Third-year OB/GYN resident Brynna Shaw accepts a dance with gorgeous Devlin Holmes at a local bar. Before she can say, “I must have left my brains at home,” she finds herself in bed with him. What’s even more bizarre, three days later she’s on the way to Nevada to marry the hunk. To say that these two know each other is like saying that you know nutrition after reading the label on a can of veggies.
The story really begins when Brynna and Dev have been married for eight
months. By now their differences have become apparent. Brynna is settled and has predictable day-to-day activities due to her occupation. Dev, while not a ne’er-do-well, is more spontaneous. He enjoys flying, and each day may find him in a different location. Brynna worries that their differences may be too much for them to make the marriage successful.
Part of my problem with this book is the amount of Brynna’s introspection. Worrying about their differences after an impulsive marriage is a bit like moaning over pink underwear after you’ve forgotten that a red T-shirt was in the wash. Another scenario that always raises my romantic ire is how people pick mates with characteristics that prey on their deep fears. When the Air Force widow falls in love with the airline pilot, that predictable problem always raises a red flag on my romantic radar.
Brynna has parents that always seemed to be preoccupied with pursuits that left their family with little parental attention. Now she’s worrying that Dev’s “underlying wanderlust” means that he’s not ready for the compromises that a successful marriage requires.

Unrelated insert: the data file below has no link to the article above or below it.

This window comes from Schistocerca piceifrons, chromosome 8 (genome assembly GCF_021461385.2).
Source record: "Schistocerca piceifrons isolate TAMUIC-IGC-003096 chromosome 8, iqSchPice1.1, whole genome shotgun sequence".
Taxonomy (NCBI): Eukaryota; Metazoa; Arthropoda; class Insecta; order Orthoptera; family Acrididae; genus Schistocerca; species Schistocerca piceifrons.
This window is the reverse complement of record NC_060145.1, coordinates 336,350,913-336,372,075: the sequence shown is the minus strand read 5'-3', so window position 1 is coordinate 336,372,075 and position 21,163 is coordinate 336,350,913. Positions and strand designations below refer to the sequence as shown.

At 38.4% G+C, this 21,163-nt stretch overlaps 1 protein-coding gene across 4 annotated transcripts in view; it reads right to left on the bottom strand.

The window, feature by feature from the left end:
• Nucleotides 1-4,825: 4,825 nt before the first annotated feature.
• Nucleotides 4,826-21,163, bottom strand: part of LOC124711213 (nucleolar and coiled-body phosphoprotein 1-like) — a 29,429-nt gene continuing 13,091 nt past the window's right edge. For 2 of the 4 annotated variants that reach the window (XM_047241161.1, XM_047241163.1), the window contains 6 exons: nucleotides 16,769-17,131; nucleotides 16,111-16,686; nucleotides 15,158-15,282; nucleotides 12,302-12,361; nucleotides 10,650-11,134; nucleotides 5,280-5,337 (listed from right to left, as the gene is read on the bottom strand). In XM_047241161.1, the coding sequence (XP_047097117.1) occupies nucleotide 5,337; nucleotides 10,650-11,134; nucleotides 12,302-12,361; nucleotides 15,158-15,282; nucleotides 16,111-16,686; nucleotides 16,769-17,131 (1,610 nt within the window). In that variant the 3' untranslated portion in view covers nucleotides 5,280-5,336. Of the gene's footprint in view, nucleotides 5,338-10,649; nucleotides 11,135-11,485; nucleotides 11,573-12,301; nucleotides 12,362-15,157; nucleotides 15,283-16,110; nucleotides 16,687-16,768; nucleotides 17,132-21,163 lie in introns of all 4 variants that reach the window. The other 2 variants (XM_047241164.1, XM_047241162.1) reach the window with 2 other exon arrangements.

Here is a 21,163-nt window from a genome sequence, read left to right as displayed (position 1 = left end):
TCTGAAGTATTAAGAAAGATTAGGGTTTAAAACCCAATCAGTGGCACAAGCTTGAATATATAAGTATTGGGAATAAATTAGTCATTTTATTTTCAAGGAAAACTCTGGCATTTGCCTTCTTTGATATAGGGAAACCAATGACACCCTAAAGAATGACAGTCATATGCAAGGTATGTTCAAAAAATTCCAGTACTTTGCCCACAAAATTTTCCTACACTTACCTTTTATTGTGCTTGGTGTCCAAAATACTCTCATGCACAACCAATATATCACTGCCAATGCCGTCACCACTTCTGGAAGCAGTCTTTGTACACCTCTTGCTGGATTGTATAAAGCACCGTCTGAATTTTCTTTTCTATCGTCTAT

Announcing her pregnancy, Brynna seems to be waiting for Dev to disappoint her. And it’s no surprise when she is disappointed. That disappointment seems to be a self-fulfilling prophecy. What happens after that becomes tedious and annoying.
This couple’s metronome approach to their relationship was the major reason that I didn’t appreciate this story. There were just too many incidents of the country western cliché: He/she done me wrong. I like a story with real conflicts, not mental ones, that may or may not be resolved. The resolution for most mental conflicts just seems too arbitrary, having no more substance than a puff of smoke. Give me actual conflicts not imagined ones.
Life and romance books are too short for imagined conflicts. If Brynna and Dev had begun to work together on their marriage, instead of analyzing imagined slights to death, this story would have been much more interesting. I’m not sure that Dr. Phil would have the patience to help these two.